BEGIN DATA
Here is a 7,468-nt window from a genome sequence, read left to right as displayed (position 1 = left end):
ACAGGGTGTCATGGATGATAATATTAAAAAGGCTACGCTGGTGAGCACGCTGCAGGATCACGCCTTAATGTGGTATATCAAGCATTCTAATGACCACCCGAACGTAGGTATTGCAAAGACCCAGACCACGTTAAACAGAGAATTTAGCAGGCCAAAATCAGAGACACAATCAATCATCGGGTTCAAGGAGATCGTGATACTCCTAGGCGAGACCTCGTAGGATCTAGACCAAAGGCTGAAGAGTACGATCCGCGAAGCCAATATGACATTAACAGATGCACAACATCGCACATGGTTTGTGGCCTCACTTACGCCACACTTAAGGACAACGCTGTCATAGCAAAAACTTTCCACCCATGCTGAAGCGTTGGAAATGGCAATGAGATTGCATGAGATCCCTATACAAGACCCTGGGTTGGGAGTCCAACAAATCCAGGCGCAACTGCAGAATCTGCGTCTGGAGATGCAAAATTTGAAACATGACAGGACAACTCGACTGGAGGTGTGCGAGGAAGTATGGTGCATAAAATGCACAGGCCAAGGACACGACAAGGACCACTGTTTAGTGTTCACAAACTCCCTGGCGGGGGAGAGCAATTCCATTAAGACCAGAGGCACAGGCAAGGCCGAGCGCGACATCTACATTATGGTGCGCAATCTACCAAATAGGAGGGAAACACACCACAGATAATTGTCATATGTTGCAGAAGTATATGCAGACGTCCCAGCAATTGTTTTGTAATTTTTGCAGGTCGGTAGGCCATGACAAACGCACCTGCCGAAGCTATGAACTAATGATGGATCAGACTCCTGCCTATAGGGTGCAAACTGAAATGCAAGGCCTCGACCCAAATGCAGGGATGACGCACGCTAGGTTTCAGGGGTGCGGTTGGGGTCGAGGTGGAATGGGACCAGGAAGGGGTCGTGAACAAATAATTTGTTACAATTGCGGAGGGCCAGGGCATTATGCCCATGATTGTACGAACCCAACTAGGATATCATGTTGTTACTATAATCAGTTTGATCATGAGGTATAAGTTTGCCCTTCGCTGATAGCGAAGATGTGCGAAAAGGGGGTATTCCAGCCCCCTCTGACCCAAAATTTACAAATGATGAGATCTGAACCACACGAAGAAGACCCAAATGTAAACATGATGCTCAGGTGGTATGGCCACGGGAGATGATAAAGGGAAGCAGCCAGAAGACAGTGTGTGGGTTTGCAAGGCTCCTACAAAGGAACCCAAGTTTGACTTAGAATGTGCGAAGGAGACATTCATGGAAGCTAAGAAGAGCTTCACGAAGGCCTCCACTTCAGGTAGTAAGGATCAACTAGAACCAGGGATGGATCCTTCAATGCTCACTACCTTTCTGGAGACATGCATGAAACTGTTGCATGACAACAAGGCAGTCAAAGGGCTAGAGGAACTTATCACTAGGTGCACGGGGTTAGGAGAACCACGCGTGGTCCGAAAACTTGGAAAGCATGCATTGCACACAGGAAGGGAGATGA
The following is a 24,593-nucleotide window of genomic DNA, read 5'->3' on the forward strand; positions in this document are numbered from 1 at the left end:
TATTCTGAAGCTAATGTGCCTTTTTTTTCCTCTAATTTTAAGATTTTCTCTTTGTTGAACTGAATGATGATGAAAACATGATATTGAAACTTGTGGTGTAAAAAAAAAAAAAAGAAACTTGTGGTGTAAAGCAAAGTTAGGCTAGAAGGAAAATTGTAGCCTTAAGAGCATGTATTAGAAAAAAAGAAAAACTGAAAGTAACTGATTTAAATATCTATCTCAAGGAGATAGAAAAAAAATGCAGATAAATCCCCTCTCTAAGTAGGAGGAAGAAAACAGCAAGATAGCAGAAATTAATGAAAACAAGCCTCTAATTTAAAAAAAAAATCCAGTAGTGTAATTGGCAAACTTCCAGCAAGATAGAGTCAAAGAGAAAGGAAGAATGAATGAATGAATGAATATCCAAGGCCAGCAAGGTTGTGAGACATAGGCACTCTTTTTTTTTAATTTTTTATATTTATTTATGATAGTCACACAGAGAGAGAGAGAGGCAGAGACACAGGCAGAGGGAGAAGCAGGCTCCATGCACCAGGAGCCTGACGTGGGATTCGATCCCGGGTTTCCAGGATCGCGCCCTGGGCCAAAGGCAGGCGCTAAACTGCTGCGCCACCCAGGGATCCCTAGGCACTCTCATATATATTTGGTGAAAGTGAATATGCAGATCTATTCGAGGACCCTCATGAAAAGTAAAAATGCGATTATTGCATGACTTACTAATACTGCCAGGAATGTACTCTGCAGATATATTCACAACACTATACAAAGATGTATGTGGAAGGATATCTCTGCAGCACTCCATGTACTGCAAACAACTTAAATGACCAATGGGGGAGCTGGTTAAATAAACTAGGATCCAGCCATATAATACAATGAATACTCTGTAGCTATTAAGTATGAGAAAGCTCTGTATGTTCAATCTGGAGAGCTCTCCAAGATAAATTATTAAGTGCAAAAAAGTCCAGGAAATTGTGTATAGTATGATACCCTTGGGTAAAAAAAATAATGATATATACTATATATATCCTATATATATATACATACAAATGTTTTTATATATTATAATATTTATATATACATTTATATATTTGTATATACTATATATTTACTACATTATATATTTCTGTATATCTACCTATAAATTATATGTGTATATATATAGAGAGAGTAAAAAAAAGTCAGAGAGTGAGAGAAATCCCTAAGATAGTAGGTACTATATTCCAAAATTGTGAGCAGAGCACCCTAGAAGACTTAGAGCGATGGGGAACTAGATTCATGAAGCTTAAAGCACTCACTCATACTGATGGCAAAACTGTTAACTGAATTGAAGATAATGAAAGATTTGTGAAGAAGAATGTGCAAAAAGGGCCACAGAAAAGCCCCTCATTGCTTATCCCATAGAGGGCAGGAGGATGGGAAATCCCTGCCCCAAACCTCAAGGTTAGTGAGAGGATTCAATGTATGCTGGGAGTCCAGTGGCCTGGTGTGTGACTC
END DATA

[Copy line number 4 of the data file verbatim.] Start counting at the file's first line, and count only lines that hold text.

TATTCTGAAGCTAATGTGCCTTTTTTTTCCTCTAATTTTAAGATTTTCTCTTTGTTGAACTGAATGATGATGAAAACATGATATTGAAACTTGTGGTGTAAAAAAAAAAAAAAGAAACTTGTGGTGTAAAGCAAAGTTAGGCTAGAAGGAAAATTGTAGCCTTAAGAGCATGTATTAGAAAAAAAGAAAAACTGAAAGTAACTGATTTAAATATCTATCTCAAGGAGATAGAAAAAAAATGCAGATAAATCCCCTCTCTAAGTAGGAGGAAGAAAACAGCAAGATAGCAGAAATTAATGAAAACAAGCCTCTAATTTAAAAAAAAAATCCAGTAGTGTAATTGGCAAACTTCCAGCAAGATAGAGTCAAAGAGAAAGGAAGAATGAATGAATGAATGAATATCCAAGGCCAGCAAGGTTGTGAGACATAGGCACTCTTTTTTTTTAATTTTTTATATTTATTTATGATAGTCACACAGAGAGAGAGAGAGGCAGAGACACAGGCAGAGGGAGAAGCAGGCTCCATGCACCAGGAGCCTGACGTGGGATTCGATCCCGGGTTTCCAGGATCGCGCCCTGGGCCAAAGGCAGGCGCTAAACTGCTGCGCCACCCAGGGATCCCTAGGCACTCTCATATATATTTGGTGAAAGTGAATATGCAGATCTATTCGAGGACCCTCATGAAAAGTAAAAATGCGATTATTGCATGACTTACTAATACTGCCAGGAATGTACTCTGCAGATATATTCACAACACTATACAAAGATGTATGTGGAAGGATATCTCTGCAGCACTCCATGTACTGCAAACAACTTAAATGACCAATGGGGGAGCTGGTTAAATAAACTAGGATCCAGCCATATAATACAATGAATACTCTGTAGCTATTAAGTATGAGAAAGCTCTGTATGTTCAATCTGGAGAGCTCTCCAAGATAAATTATTAAGTGCAAAAAAGTCCAGGAAATTGTGTATAGTATGATACCCTTGGGTAAAAAAAATAATGATATATACTATATATATCCTATATATATATACATACAAATGTTTTTATATATTATAATATTTATATATACATTTATATATTTGTATATACTATATATTTACTACATTATATATTTCTGTATATCTACCTATAAATTATATGTGTATATATATAGAGAGAGTAAAAAAAAGTCAGAGAGTGAGAGAAATCCCTAAGATAGTAGGTACTATATTCCAAAATTGTGAGCAGAGCACCCTAGAAGACTTAGAGCGATGGGGAACTAGATTCATGAAGCTTAAAGCACTCACTCATACTGATGGCAAAACTGTTAACTGAATTGAAGATAATGAAAGATTTGTGAAGAAGAATGTGCAAAAAGGGCCACAGAAAAGCCCCTCATTGCTTATCCCATAGAGGGCAGGAGGATGGGAAATCCCTGCCCCAAACCTCAAGGTTAGTGAGAGGATTCAATGTATGCTGGGAGTCCAGTGGCCTGGTGTGTGACTC